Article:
A very recent Washington Post/University of Maryland poll found that 67 percent of Americans said they would feel uncomfortable shopping at a retail clothing store, and 78 percent would be uncomfortable at a sit-down restaurant. These were just two of eight places a big majority of Americans said restrictions should not be lifted. The other six were gun stores (70 percent), nail salons (74 percent), barbershops and hair salons (69 percent), gyms (78 percent), golf courses (59 percent), and movie theaters (82 percent). Grocery stores, whether well stocked or not, have remained open throughout the pandemic.

Governors in 30 states have begun to reopen at some level, possibly ignoring the fact that the U.S. has already surpassed 1.2 million cases, more than Spain, Italy, France, England, and Germany combined. The following are three highly reliable models of what Americans could expect, which hopefully will make those states reconsider.

In an article in USA Today, Jorge Ortiz reported that the U.S. has had an increase of at least 20,000 COVID-19 cases each day since mid-March. According to the New York Times, a CDC (Center for Disease Control) model projects the number could rise to 200,000 cases with 3,000 deaths per day.

The University of Washington’s Institute for Health Metrics and Evaluation projected 134, 475 deaths in the U.S. by Aug. 4.

A new model from Wharton School at the University of Pennsylvania projected that 117,000 Americans would be dead by June 30 and if states fully reopened, the number of Americans dead would hit 466,000 by the same date.

The obvious is that many more people will die. The question is how many and whether you will be one of them. I hope not.

Dr. Juan Andrade, Jr. is president of United States Hispanic Leadership Institute, Inc.

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CT Officials Plan For Surge Hospitalizations

By Thomas Nocera, Staff Writer

To date, Hartford county has confirmed more than 9,000 cases of COVID-19 hospitalizations. The state collectively has reported 29, 973 confirmed cases and 2,556 deaths.


Those numbers are only expected to grow over the next month, with a peak in cases and deaths projected for late April and early May, according to Gov. Ned Lamont.

While those numbers indicate that infection and deaths have increased steadily, a continued drop in daily hospitalizations provided an encouraging sign that lockdown measures had been effective. Mayor Luke Bronin was cautiously optimistic in highlighting this at a tele-town hall meeting on Thursday, making sure to stress that the city was still not clear of danger.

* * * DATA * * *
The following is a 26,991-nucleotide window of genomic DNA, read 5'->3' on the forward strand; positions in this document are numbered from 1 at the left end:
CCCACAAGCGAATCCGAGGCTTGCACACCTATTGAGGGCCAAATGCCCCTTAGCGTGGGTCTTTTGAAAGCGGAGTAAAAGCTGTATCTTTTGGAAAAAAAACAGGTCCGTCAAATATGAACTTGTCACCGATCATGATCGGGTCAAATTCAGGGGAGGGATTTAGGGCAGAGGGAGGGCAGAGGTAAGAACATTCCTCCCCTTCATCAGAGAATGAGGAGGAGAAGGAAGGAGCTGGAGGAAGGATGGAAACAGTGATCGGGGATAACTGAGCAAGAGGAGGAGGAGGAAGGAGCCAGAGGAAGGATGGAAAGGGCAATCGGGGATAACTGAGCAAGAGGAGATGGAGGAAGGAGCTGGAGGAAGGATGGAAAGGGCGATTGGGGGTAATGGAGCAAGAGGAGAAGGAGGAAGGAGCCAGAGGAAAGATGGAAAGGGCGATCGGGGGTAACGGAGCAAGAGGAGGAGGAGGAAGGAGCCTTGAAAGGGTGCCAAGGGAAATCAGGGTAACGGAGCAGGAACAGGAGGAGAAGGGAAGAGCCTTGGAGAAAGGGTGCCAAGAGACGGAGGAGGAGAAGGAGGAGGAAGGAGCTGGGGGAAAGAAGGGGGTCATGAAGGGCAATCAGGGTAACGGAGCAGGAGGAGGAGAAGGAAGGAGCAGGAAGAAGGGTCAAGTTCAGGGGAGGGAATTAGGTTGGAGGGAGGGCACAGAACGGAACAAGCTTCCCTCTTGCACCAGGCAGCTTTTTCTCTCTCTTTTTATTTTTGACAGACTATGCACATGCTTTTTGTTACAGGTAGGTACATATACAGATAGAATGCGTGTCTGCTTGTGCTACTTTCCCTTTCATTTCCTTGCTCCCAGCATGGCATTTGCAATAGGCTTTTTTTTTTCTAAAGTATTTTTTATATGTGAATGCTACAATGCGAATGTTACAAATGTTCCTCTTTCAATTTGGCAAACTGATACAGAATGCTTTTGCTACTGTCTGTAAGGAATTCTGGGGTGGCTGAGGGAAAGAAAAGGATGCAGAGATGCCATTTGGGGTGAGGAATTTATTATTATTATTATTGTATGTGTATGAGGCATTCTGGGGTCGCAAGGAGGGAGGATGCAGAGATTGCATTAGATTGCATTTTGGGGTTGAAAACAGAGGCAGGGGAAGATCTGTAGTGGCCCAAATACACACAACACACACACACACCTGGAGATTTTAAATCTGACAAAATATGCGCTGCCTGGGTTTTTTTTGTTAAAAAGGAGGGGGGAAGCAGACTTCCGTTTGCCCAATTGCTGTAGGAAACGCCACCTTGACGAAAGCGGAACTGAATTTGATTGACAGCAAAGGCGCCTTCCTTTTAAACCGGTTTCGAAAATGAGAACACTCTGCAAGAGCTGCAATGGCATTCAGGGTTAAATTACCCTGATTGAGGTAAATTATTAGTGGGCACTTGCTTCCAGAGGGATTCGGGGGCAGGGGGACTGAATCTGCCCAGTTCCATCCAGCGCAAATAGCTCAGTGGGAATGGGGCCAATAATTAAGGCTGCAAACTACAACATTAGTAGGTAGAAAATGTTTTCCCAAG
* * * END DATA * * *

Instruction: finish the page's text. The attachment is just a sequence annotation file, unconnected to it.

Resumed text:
“It’s something that should be encouraging to some extent,” he said of the drop in hospitalizations. “But if you think back to a month ago, the number of people getting this and being hospitalized [now] would have been really scary to us. We’re going to have to continue to do everything we can to make sure that that trend continues down rather than reverse.”

While Bronin stressed caution, Gov. Ned Lamont held a press conference the same day to outline his phased reopening strategy for Connecticut. The four-stage plan of cascading re-openings and lifting of lockdown measures follows on the heels of similar efforts in states across the country in recent days.

The plan, designed to be slow and methodical, will rely on a constant and close analysis of infection rates county by county. According to Lamont, it will begin on May 20 if the state has recorded a 14-day drop in hospitalizations by that time.


Those first unease steps forward will include the reopening of ‘personal service’ businesses, like hair and nail salons, outdoor museums and zoos, and outdoor recreational areas.

However, the momentum of reopening will be informed from start to finish by a long list of considerations. This includes the amount personal protective equipment available at any given time, the status of high-risk populations, and – perhaps most importantly – widespread access to testing.

Throughout the press conference, the governor was keen to highlight the necessity of high-volume testing in ensuring consumer safety and confidence.

“This is not something for me to take lightly,” the governor said. “This is not something for the business community to take lightly. It is absolutely vital.”

Looking to the successes and failures of governments across the world, Lamont stressed that testing is key to preventing a resurgence of cases. As infection numbers are likely to re-increase as more people emerge from their homes, testing gives officials the ability to identify and isolate potential hotspots before they flare up.

“Testing is on track,” he said of the state’s efforts. “We’re expanding that, and that’s a real priority for me and a real priority for our team.”

Additional testing facilities have opened across towns and counties statewide. In Hartford, a number of mobile test facilities, meant to fill gaps in the city’s current capabilities, have begun operating. Vans managed by Hartford HealthCare in coordination with the government have been ferrying doctors and testing equipment to neighborhoods that have little or no access to existing medical infrastructure.

As Connecticut cautiously moves forward in its plans to reopen, it does so in conjunction with a coalition of states including New York, New Jersey, Pennsylvania, Rhode Island, Massachusetts, and Delaware.

Officials believe that by coordinating reopening phases, they can avoid flare ups and cross-border infections surges across the Northeast.